Usual suspects of the Hangzhovian bus stop and some useful survival skills for unsuspected laowai.

October 24, 2010




Waiting for the bus, small rectangular patterns on a poster draw you closer through familiar optic recognition, it is indeed a collection of mug shots on public display. I didn’t have any bilingual friend nearby to explain the description, wondering about the nature of their crime, something more intriguing than pickpocketing. Some funny faces, does it actually serve any purpose, nobody seems to give a damn, just another clutter of information tugged away inside distant neurons. So far i haven’t seen any cruel crimes, on humans at least, cause i experienced a brutal murdering of mice while cycling to work (a group of people were sadistically burning their mousetraps full of live mouses inside) animal rights are nonexistent in China… At least it gives me comfort to see some happy stray dogs and cats roaming around without the fear of ending up on a dish, maybe it still happens further to the west.

Road accidents seem to settle in a different way, if you hit someone you can pay compensation on the spot, cash, while police seals the deal. You don’t see street brawls like in London. At night parts of the city are empty, deserted, big streets give a feel of total abolishment. Riding your bike at 4 A.M. 15km through the city, alone, doesn’t feel abnormal or frightening. I feel that criminals would be more amused by the sight and we could end up having a laugh out of my terrible Chinese pronunciation over a bottle of Qing-tao beer, (my Chinese are pretty good if the need to order beer for local mobster arises). Groups of unofficial taxi drivers can become a nuisance, but are easily avoided, taxi drivers are universal nerve breakers. Haggling skills have developed over numerous times were one of them tries to charge 5 times the regular price. Fear for my life i have experienced only on zebra crossings, green both for pedestrians and cars means that they won’t stop for you, eyes peeled on both sides, also tricycles, bicycles and electric scooters pass whenever/wherever they want, curse in whatever language you possess. Electric scooters need a whole chapter and as this post seems to be transforming into a: “survival guide for the unaccustomed laowai”, maybe i need to write a line.

Electric scooter in China means: i chuck a battery on a contraption with 2 or 3 wheels and i baptise this abomination a vehicle. Sold cheap when mass produced, easy to be made in your kitchen with a blowtorch, no need for a driving license (if i judge by some of the drivers) and you ‘r good to go, topped with the fact that they don’t make a sound (a drawback of electric vehicles) and drive with no lights at night, to preserve precious battery and you have the perfect road ninjas (also in summer they dress to the part). Is more likely to get run over by a ninja grandma in China than any other terror that keeps you from travelling, i bet you never thought of them as a drawback… be warned. Of course the other most common danger is the dreaded: Montezuma’s Revenge, or Delhi Belly or Tokyo Trots, depending on your geographical coordinates. Colourful names for a disease that can make your life miserable, the infamous traveller’s diarrhea. It hits without a warning, and can keep you grounded begging for redemption to the toilet gods.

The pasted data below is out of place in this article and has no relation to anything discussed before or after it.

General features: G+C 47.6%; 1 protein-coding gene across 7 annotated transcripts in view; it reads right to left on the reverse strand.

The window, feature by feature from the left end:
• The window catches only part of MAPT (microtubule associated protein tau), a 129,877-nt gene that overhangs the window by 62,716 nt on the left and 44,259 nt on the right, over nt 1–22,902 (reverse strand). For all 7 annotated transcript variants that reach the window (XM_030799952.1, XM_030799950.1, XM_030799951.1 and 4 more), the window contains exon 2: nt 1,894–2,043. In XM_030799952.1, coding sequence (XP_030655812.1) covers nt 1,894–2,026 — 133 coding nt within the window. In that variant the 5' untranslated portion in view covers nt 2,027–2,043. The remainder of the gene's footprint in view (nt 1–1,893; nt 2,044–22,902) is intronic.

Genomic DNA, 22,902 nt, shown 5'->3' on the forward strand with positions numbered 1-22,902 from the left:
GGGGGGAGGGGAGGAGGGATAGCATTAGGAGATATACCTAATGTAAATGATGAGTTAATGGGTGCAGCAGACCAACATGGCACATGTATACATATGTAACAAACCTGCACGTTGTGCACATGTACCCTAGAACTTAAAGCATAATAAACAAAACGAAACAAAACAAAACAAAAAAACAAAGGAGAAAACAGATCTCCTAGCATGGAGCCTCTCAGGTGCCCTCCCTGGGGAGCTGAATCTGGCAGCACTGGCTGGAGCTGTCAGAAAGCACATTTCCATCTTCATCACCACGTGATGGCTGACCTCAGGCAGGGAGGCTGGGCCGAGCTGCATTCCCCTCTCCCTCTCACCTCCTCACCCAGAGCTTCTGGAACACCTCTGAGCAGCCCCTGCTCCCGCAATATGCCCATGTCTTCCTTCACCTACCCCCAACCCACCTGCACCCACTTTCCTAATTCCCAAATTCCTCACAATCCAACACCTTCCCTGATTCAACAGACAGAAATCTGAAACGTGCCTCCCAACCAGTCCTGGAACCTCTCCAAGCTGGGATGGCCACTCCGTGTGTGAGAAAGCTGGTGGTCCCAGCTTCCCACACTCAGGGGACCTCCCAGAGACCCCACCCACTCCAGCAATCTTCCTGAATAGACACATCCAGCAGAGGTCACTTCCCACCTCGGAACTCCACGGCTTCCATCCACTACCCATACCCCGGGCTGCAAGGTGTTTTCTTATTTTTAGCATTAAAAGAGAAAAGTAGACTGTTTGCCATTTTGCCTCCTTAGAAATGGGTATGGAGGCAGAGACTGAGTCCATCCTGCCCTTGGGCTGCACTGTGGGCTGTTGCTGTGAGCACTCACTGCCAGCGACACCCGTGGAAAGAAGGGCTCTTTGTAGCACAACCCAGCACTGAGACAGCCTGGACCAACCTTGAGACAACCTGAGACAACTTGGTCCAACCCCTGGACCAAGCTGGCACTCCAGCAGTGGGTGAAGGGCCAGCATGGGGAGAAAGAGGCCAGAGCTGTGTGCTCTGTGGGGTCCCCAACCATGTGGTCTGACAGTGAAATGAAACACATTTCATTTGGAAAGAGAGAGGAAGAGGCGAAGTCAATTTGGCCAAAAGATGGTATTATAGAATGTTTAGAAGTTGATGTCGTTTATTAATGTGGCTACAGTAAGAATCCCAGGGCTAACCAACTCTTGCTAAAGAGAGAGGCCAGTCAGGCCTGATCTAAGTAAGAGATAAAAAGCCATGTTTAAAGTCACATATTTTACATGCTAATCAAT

Not a funny subject, although i have to confess it provided some amusing conversations with Ben, whose English student stomach (to my surprise if i count all the shitty food he ate back at the uni) couldn’t handle China. He seems to have stabilized after 4 months and countless packs of Imodium. Bicycle thieves have a notorious reputation and the usual life expectancy of normal priced bicycle is 6 months. Electric scooter batteries are the second most stolen thing here. To avoid bike theft, you either: a) don’t leave it from sight, the no-lock concept (take it with you everywhere) or b) lock it with all the metal you got. To close the circle and go back to our mugshot superstars, crowded buses provide ample ground for itchy finger pickpocketeers. Recently a wallet was snatched from a friends bag, without a trace, full of cards and things that will make your life a bureaucratic hell if you loose (much more than loosing cash). A couple of hours later she gets a call from police to collect her stolen wallet, intact, apart from missing cash. In another story i heard, the thief mailed the wallet back to the owner, a little lighter but still with the cards attached. The only constant violence in China is the needless honking that hurts my innocent ears and maybe the nasty smell of smelly tofu in street markets…


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4 Responses to “Usual suspects of the Hangzhovian bus stop and some useful survival skills for unsuspected laowai.”

  1. ΓΔΣ said

    Παρακαλώ μετάφραση γιατί το λεξικό μου δεν είναι αρκετό:
    brawls
    laowai

  2. ΓΔΣ said

    Εχει πλάκα ποιός σου τιτιβίζει, είδα τον εχτρέμ σαρβάϊβαλ που τσίμπισε.
    Θέλεις κανένα κίτ επιβίωσης από πυρηνική επίθεση;

  3. Katerina said

    Brawl = καυγάς, laowai = ξένος στα κινέζικα

  4. ΓΔΣ said

    Ωραία, ευχαριστώ Κατερίνα. Πλάκα έχει η ενημέρωση μέσω Κίνας.

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